A lively discussion has been going on over at Bill Vallicella’s website. I seem to be spending so much time over there, in such engaging company, that I am getting very little done in here!
One of the topics we’ve been grappling with is the physicalist view of the mind. As you might have guessed from previous posts, I hold the view that our minds are entirely grounded in the physical world: that all of our thoughts, memories, fears,imaginings, etc. – in short, our inner lives – are the result of the activity of our physical bodies, in particular our nervous systems. We are a long way from completing the scientific program that will exhaustively map subjective experience onto objectively measurable physical states and transactions, but I do believe, along with most scientists studying the problem, that the idea is sound, and the goal attainable, in principle at least. But this view, all but hegemonic among research scientists, has met considerable resistance in the philosophical community. A recent posting at Dr. Vallicella’s site sums it up:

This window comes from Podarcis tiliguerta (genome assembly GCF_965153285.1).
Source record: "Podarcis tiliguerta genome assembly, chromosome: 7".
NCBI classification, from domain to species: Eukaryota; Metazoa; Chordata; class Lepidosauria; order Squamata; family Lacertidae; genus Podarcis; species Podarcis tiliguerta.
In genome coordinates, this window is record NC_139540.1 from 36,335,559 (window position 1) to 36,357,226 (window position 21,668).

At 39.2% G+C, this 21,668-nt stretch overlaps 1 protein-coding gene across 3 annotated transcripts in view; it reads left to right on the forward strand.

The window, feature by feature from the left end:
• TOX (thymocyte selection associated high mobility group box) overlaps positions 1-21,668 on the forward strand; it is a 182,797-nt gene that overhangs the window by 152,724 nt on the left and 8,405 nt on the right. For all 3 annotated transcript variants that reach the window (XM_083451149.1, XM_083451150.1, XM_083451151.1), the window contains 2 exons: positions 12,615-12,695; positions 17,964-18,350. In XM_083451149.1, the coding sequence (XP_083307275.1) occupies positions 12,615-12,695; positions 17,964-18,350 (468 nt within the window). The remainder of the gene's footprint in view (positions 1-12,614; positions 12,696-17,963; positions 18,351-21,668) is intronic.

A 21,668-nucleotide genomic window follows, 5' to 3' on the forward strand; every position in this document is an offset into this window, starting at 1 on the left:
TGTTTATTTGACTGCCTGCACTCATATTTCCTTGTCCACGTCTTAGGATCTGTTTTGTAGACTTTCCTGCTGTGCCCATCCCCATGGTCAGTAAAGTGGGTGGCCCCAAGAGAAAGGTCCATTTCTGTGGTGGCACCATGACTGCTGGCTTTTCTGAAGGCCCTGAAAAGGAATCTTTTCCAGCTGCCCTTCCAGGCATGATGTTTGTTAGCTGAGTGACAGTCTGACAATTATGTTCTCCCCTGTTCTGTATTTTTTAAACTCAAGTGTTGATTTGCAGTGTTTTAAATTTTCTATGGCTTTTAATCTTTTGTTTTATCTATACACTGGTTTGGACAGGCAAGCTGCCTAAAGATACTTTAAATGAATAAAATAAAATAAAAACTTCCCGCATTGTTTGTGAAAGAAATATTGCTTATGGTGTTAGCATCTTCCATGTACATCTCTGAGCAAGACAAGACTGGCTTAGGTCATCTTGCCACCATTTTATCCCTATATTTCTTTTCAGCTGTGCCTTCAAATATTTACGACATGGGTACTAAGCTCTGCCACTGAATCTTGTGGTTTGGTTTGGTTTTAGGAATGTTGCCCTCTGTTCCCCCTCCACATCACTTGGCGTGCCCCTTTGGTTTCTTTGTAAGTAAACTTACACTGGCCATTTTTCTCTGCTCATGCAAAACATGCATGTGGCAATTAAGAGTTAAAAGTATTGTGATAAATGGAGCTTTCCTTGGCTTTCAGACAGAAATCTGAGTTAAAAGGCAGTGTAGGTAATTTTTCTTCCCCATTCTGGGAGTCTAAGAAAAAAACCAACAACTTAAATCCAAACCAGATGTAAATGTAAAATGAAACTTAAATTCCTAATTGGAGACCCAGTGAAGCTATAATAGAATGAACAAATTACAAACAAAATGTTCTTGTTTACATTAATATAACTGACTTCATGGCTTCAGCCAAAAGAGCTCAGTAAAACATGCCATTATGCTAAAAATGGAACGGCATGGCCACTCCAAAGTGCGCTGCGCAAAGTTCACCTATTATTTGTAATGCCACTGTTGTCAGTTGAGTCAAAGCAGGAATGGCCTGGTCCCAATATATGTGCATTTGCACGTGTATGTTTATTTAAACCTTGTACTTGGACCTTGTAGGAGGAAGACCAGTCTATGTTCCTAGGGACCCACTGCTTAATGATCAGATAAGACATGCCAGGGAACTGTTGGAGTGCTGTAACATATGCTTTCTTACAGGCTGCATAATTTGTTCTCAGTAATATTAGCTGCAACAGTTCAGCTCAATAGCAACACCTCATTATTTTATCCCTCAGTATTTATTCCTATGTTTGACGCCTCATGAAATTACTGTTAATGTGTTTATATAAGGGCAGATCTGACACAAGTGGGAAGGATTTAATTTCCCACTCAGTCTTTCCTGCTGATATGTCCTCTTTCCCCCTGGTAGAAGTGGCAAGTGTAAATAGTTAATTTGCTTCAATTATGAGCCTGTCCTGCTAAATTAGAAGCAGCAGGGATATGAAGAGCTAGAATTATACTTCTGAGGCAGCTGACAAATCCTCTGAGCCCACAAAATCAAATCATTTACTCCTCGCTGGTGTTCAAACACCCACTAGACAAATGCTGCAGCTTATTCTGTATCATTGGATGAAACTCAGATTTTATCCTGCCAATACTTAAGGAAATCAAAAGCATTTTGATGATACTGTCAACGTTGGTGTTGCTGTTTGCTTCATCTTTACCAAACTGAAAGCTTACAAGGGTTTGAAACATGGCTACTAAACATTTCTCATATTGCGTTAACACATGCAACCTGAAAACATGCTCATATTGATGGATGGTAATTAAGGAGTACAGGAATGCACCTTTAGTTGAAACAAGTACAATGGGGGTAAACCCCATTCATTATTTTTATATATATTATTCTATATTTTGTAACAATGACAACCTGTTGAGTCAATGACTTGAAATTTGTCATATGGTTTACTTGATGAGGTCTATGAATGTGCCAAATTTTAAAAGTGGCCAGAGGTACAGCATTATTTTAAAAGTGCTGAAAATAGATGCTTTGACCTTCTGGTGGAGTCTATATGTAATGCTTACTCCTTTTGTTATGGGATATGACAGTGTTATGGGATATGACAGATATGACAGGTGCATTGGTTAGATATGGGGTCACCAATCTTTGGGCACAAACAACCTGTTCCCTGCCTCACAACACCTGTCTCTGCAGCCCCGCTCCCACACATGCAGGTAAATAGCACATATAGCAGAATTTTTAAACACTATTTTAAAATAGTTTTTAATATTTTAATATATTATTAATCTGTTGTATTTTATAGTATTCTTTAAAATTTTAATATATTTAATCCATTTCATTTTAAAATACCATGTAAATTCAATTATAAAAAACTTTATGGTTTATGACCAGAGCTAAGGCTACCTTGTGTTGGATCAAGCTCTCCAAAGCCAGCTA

Marvelously complex as it is, the brain is just another chunk of the physical world. Study it till doomsday with the most sophisticated instruments, map every cubic millimeter of it, establish detailed correlations between brain regions and types of conscious phenomena — and what do you accomplish? You learn more and more about a highly complex piece of meat.